Public Relations  >  News Center  >  News Releases  >  September, 2008  >  September 24, 2008  >  Guantánamo Bay Expert to Speak Sept. 25 at Creighton
Guantánamo Bay Expert to Speak Sept. 25 at Creighton

Guantánamo Bay Expert to Speak Sept. 25 at Creighton

J. Wells Dixon, an attorney at the Center for Constitutional Rights (CCR) in New York City and an expert on Guantánamo Bay prisoners, will speak at 4 p.m. Thursday, Sept. 25, in room 124 of the Creighton University School of Law. The lecture is free to the public. A reception will follow.

Dixon, who works on the Guantánamo Global Justice Initiative challenging the detention of prisoners at Guantánamo Bay, will discuss his experience representing prisoners there.

The Center for Constitutional Rights (CCR) is dedicated to advancing and protecting the rights guaranteed by the United States Constitution and the Universal Declaration of Human Rights. Founded in 1966 by attorneys who represented civil rights movements in the South, CCR is a non-profit legal and educational organization committed to the creative use of law as a positive force for social change.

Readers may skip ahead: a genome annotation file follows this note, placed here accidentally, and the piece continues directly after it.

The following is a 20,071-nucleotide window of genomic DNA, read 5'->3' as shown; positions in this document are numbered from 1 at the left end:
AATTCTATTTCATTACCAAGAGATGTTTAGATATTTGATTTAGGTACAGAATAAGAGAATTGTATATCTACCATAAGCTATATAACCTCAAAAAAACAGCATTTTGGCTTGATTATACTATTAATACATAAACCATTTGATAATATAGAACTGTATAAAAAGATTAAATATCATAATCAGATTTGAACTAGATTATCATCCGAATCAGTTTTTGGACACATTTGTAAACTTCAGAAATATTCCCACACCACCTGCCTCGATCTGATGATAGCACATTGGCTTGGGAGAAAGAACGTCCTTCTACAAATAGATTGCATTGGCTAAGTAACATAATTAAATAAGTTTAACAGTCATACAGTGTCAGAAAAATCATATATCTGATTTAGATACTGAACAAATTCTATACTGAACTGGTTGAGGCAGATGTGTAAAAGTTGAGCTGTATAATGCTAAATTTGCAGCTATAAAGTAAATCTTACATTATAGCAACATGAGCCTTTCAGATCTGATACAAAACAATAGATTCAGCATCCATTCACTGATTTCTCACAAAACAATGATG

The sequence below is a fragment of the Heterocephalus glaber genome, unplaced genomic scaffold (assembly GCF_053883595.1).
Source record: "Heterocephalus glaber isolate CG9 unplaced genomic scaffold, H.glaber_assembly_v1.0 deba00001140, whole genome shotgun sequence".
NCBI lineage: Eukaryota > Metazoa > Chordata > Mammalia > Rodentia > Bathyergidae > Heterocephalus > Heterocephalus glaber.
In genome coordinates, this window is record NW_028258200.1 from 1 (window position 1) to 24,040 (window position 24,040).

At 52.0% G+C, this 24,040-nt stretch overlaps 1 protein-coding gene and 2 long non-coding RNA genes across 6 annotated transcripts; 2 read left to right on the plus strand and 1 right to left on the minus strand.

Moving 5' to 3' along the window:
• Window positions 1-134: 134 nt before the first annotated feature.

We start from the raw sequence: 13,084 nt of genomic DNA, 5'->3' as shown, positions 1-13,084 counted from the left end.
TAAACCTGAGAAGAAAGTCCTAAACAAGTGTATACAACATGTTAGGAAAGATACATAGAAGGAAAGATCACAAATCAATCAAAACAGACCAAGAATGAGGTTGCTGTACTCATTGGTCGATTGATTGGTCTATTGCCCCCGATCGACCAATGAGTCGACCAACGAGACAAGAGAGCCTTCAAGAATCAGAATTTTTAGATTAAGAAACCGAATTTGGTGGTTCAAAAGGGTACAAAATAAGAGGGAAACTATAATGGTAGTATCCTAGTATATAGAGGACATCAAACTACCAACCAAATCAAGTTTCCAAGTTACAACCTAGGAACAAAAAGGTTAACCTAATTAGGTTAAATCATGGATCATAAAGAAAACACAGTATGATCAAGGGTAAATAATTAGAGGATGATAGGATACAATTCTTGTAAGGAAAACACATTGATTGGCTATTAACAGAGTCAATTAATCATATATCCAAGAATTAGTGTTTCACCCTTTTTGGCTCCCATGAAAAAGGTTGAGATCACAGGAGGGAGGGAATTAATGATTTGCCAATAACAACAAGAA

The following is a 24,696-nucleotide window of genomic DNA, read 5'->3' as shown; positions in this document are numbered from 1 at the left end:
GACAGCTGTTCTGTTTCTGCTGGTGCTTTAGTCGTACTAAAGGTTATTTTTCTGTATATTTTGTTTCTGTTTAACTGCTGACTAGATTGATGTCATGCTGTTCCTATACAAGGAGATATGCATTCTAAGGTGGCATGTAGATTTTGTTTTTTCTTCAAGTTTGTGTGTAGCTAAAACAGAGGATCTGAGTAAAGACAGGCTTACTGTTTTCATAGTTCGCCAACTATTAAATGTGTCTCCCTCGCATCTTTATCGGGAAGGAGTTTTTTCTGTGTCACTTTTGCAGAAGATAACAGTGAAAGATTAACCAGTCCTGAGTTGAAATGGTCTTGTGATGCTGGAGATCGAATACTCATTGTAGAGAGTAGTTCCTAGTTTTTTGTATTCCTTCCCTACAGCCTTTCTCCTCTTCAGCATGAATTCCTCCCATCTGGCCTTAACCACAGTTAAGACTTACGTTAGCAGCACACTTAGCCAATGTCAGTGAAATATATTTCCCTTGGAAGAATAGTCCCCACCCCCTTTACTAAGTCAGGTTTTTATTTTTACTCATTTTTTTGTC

Dixon represents clients, including prisoners from Algeria, China (East Turkestan), Libya, Saudi Arabia, Somalia and Yemen, in federal court and before military commissions at Guantánamo Bay. He is part of a legal team challenging the constitutionality of the Military Commissions Act of 2006 in the U.S. Supreme Court.

The lecture is sponsored through the Fr. Henry W. Casper, S.J., Professorship in History, currently held by John Calvert, Ph.D. The professorship is named in honor of the late Rev. Casper, a long-time member of Creighton’s history department and an expert on 19th century European history and on American church history. His most important work was a three-volume history on the Catholic Church in Nebraska.

The Casper professorship is funded by an endowment from Dr. and Mrs. Wayne L. Ryan of Omaha.

Creighton University is a Jesuit, Catholic university bridging health, law, business and the arts and sciences for a more just world.